The expression coup de grâce means a death blow intended to end the suffering of a wounded creature. The phrase can refer to the killing of civilians or soldiers, friends or enemies, with or without the consent of the sufferer...

for the urban life of late classical Rome came when the Goth besiegers in 537/38
Siege of Rome (537-538)
The First Siege of Rome during the Gothic War lasted for a year and nine days, from 2 March 537 to 12 March 538. It was fought between the defending East Romans, under general Belisarius, and the Ostrogothic army under king Vitiges...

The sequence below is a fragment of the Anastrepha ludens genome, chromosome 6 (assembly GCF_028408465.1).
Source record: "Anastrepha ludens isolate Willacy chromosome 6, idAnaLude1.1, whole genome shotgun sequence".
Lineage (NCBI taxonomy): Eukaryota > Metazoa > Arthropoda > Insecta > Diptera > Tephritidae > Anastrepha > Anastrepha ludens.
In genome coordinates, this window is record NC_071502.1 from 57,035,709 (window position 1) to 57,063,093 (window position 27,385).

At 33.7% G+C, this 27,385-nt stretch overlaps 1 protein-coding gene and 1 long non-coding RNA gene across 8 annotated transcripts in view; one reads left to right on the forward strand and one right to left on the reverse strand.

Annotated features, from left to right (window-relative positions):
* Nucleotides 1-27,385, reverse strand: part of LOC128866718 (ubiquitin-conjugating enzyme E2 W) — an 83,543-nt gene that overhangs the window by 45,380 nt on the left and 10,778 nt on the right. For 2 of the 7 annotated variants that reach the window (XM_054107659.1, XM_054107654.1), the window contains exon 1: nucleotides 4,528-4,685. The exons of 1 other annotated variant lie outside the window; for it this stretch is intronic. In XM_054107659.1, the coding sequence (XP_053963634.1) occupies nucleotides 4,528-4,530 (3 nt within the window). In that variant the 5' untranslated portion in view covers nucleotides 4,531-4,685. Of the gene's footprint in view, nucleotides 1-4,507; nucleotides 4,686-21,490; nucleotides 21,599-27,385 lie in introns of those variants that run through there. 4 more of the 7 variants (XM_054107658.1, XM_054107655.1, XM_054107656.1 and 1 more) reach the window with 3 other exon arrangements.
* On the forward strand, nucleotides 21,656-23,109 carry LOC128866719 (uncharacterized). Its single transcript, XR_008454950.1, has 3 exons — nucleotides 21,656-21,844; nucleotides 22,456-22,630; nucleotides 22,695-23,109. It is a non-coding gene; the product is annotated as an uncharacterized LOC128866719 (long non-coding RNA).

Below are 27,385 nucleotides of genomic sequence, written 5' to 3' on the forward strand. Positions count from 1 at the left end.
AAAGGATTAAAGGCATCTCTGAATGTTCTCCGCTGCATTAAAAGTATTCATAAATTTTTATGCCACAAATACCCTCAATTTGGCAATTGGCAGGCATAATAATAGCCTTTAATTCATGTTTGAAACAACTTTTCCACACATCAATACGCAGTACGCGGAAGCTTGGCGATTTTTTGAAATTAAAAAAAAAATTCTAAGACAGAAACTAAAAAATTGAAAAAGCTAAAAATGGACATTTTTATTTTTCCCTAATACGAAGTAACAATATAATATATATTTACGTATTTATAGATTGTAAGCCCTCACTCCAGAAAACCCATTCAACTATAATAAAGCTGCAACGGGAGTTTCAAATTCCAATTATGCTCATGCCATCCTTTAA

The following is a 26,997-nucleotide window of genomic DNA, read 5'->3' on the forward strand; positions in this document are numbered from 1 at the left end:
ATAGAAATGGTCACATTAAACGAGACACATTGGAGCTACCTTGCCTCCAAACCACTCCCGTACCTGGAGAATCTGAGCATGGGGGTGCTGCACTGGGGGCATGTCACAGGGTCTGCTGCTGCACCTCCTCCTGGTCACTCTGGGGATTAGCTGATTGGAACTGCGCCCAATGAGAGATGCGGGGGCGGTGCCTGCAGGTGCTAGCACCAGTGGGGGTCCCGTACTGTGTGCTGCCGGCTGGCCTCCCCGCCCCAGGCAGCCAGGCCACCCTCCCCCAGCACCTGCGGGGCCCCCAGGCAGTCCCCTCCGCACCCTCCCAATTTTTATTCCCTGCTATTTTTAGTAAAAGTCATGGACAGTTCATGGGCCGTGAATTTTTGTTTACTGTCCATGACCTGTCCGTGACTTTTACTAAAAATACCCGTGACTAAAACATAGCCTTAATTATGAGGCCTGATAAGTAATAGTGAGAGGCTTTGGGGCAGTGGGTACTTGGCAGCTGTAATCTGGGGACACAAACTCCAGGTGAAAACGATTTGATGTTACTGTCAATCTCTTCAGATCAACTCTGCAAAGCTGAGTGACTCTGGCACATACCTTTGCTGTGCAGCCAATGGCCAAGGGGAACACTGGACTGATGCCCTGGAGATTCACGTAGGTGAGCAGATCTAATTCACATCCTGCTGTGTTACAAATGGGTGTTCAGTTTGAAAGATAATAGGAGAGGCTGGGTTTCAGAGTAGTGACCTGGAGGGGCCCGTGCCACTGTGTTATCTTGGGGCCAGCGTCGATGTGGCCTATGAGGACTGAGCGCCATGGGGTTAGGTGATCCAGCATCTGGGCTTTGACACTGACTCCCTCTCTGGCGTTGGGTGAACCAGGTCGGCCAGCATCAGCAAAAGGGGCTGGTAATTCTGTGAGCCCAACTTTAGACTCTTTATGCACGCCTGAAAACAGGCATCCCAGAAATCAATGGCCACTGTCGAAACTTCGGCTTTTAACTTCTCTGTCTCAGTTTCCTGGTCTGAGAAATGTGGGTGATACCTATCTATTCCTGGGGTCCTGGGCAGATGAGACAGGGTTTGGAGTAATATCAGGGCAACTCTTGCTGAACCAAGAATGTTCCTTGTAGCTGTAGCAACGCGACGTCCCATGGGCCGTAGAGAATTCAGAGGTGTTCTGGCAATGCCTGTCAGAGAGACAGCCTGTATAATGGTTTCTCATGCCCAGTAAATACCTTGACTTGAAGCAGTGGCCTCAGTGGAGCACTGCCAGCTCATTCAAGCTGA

broke the aqueducts. Medieval Romans were reduced to drawing water from polluted wells and the Tiber
The Tiber is the third-longest river in Italy, rising in the Apennine Mountains in Emilia-Romagna and flowing through Umbria and Lazio to the Tyrrhenian Sea. It drains a basin estimated at...

 River, which was also used as a sewer.

The Roman custom of building a handsome fountain at the endpoint of an aqueduct that brought water to Rome was revived in the 15th century, with the Renaissance
The Renaissance was a cultural movement that spanned roughly the 14th to the 17th century, beginning in Italy in the Late Middle Ages and later spreading to the rest of Europe. The term is also used more loosely to refer to the historical era, but since the changes of the Renaissance were not...

. In 1453, Pope Nicholas V
Pope Nicholas V
Pope Nicholas V , born Tommaso Parentucelli, was Pope from March 6, 1447 to his death in 1455.-Biography:He was born at Sarzana, Liguria, where his father was a physician...